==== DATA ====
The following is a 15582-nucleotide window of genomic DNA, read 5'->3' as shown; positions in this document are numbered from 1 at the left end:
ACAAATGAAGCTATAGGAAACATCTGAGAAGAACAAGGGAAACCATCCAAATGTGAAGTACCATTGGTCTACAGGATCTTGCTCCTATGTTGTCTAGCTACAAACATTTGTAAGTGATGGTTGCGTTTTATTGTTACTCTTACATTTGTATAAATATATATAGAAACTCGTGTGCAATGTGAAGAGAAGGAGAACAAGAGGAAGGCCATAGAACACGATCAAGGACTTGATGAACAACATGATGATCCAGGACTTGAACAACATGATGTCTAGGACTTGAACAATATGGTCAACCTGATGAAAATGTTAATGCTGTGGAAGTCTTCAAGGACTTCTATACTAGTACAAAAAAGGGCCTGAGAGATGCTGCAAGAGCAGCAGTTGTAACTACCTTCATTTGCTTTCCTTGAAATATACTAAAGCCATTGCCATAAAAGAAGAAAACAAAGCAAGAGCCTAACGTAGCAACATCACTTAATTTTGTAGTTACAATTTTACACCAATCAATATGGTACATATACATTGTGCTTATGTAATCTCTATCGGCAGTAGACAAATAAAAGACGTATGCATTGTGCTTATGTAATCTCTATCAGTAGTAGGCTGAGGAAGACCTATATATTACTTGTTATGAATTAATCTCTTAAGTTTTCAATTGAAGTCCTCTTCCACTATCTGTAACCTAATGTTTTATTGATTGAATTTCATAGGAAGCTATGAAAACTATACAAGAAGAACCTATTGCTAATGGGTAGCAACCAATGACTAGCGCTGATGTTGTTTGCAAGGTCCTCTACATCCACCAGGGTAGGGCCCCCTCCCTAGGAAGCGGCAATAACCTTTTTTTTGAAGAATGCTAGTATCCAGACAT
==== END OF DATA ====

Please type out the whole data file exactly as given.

The following is a 15582-nucleotide window of genomic DNA, read 5'->3' as shown; positions in this document are numbered from 1 at the left end:
ACAAATGAAGCTATAGGAAACATCTGAGAAGAACAAGGGAAACCATCCAAATGTGAAGTACCATTGGTCTACAGGATCTTGCTCCTATGTTGTCTAGCTACAAACATTTGTAAGTGATGGTTGCGTTTTATTGTTACTCTTACATTTGTATAAATATATATAGAAACTCGTGTGCAATGTGAAGAGAAGGAGAACAAGAGGAAGGCCATAGAACACGATCAAGGACTTGATGAACAACATGATGATCCAGGACTTGAACAACATGATGTCTAGGACTTGAACAATATGGTCAACCTGATGAAAATGTTAATGCTGTGGAAGTCTTCAAGGACTTCTATACTAGTACAAAAAAGGGCCTGAGAGATGCTGCAAGAGCAGCAGTTGTAACTACCTTCATTTGCTTTCCTTGAAATATACTAAAGCCATTGCCATAAAAGAAGAAAACAAAGCAAGAGCCTAACGTAGCAACATCACTTAATTTTGTAGTTACAATTTTACACCAATCAATATGGTACATATACATTGTGCTTATGTAATCTCTATCGGCAGTAGACAAATAAAAGACGTATGCATTGTGCTTATGTAATCTCTATCAGTAGTAGGCTGAGGAAGACCTATATATTACTTGTTATGAATTAATCTCTTAAGTTTTCAATTGAAGTCCTCTTCCACTATCTGTAACCTAATGTTTTATTGATTGAATTTCATAGGAAGCTATGAAAACTATACAAGAAGAACCTATTGCTAATGGGTAGCAACCAATGACTAGCGCTGATGTTGTTTGCAAGGTCCTCTACATCCACCAGGGTAGGGCCCCCTCCCTAGGAAGCGGCAATAACCTTTTTTTTGAAGAATGCTAGTATCCAGACAT